The Process of Making an Oval Bonsai Pot

The following is a video overview and the steps in my process to create an oval bonsai pot from stoneware clay. The most interesting part about creating oval or rounded rectangle bonsai pots, to me, is the combination of both wheel throwing and hand building techniques. This combined process makes for a stronger and more elegant shaped piece than hand building alone.


Step One

The process starts with high quality, commercially prepared stoneware clay that is ready for throwing.

The clay is weighed, wedged and brought to the potter's wheel. On the wheel, the clay is thrown into a round shape, without a floor, to create the rim of the pot only.

Once the piece has been pulled out to the approximate width and height desired, the piece is cut off the wheel with a stainless steel wire and set aside to become "leather hard". When each piece reaches this stage of dryness, opposite sides of the round shape are pushed towards each other to create an oval shape.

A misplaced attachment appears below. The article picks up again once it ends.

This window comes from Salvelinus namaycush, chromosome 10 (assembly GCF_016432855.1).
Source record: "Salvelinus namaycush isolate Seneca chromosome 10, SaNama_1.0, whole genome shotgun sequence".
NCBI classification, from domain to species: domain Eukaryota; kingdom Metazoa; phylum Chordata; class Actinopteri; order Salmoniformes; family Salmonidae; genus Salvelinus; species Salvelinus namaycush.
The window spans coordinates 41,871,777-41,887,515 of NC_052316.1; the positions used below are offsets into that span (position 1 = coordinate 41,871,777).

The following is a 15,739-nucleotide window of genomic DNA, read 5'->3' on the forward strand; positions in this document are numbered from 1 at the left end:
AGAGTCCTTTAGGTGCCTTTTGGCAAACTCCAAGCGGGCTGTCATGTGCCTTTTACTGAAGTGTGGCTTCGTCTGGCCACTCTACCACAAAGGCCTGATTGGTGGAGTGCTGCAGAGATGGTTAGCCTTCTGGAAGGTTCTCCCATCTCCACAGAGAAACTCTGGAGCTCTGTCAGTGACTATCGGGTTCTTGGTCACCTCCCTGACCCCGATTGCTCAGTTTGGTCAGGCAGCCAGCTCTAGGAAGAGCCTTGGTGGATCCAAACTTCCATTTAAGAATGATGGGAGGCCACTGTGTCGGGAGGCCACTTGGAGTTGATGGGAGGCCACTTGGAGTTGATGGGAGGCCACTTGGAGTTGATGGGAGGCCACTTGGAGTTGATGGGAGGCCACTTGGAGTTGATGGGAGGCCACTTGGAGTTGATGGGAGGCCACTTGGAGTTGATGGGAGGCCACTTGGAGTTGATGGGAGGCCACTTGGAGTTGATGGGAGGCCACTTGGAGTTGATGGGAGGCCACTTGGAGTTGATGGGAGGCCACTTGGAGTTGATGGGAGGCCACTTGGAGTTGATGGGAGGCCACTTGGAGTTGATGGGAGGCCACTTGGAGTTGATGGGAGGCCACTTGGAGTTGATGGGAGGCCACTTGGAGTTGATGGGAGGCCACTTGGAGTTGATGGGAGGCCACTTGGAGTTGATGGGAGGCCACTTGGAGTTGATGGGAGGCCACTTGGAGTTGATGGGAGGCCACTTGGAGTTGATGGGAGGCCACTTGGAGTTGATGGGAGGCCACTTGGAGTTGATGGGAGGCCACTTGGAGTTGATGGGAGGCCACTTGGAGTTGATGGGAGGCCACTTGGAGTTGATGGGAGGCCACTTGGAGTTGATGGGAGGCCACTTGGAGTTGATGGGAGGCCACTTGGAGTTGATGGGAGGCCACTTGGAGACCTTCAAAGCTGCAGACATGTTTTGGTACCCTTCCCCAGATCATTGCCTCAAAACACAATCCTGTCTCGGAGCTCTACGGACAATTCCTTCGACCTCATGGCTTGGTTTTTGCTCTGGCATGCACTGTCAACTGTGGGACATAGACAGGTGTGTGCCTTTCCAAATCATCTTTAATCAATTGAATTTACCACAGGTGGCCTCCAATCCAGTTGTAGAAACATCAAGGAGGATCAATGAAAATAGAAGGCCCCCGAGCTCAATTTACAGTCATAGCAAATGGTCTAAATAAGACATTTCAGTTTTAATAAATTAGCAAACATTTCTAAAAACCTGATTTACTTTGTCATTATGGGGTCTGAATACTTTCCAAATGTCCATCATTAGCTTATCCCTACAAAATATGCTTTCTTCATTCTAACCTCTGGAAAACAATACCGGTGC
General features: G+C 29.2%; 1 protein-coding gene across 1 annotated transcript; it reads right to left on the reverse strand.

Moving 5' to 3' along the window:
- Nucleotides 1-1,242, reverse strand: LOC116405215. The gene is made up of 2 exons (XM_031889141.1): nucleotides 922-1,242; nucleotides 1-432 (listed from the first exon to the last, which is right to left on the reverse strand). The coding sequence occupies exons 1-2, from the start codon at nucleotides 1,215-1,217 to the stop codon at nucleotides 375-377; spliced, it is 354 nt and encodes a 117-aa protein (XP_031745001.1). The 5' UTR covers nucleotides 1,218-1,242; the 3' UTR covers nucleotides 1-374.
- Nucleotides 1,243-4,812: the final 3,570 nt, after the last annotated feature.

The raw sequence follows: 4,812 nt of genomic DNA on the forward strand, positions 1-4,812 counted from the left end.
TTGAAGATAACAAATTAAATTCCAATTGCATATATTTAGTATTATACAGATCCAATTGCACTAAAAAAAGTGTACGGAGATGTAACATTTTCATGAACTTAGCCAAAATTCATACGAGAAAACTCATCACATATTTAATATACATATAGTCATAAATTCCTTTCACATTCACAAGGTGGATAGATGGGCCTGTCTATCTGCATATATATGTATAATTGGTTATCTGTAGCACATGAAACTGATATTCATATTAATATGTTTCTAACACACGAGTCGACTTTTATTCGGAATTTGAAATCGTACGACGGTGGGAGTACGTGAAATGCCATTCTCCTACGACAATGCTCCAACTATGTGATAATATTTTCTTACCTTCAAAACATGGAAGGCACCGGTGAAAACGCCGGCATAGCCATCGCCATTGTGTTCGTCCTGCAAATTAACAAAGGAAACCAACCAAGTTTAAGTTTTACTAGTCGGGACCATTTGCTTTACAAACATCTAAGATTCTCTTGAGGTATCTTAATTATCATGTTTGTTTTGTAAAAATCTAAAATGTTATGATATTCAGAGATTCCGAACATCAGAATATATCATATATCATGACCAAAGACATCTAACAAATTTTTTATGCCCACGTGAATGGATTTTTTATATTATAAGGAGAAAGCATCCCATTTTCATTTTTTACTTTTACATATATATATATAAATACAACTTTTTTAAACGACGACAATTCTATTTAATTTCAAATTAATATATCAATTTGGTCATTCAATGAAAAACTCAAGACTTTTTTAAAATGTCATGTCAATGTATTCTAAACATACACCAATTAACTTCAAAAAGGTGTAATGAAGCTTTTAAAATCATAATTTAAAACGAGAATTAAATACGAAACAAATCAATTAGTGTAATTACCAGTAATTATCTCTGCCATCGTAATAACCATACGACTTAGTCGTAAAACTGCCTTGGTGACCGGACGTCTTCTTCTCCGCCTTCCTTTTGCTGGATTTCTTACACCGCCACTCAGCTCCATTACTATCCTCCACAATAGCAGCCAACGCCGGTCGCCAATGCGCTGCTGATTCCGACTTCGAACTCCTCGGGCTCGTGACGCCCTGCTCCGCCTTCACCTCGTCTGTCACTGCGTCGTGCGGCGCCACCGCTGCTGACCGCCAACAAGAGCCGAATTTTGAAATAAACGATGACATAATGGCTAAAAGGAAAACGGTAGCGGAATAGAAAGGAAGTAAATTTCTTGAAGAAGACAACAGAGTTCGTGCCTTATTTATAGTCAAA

Oval bonsai pot rims drying on wooden bats after shaping

Step Two

After the rim of the pot has been created, I trace the new oval shape onto flat clay slab (which has cured and processed for 8-10 hours on canvas wrapped slab) to create the bottom of the pot.

The bottom is then pierced with drainage and wiring holes and scored with a sharp tool (roughened) to facilitate combining the bottom together with the rim of the pot.

Separate oval bonsai pot components

Step Three

All of the corners and seams of the bonsai pot are reinforced with a clay bead which provides extra strength and ensures all joints are fully sealed. This technique also creates a subtle inner curve inside the pot which assists with proper water drainage.

Clay bead being smoothed into the seams of the bonsai pot

Step Four

Finally, after some cleanup, the bonsai pot feet are cut out and attached to the pot. They are scored and painted with clay slip (a combination of dried clay mixed with water) before being fixed to the pot.

After the pot has been fully assembled it is allowed to dry in a controlled manner over several days. Once it is dry it will enter the firing process in the kiln where it is fired twice; once to bisque temperature and a second time for glaze firing.

 


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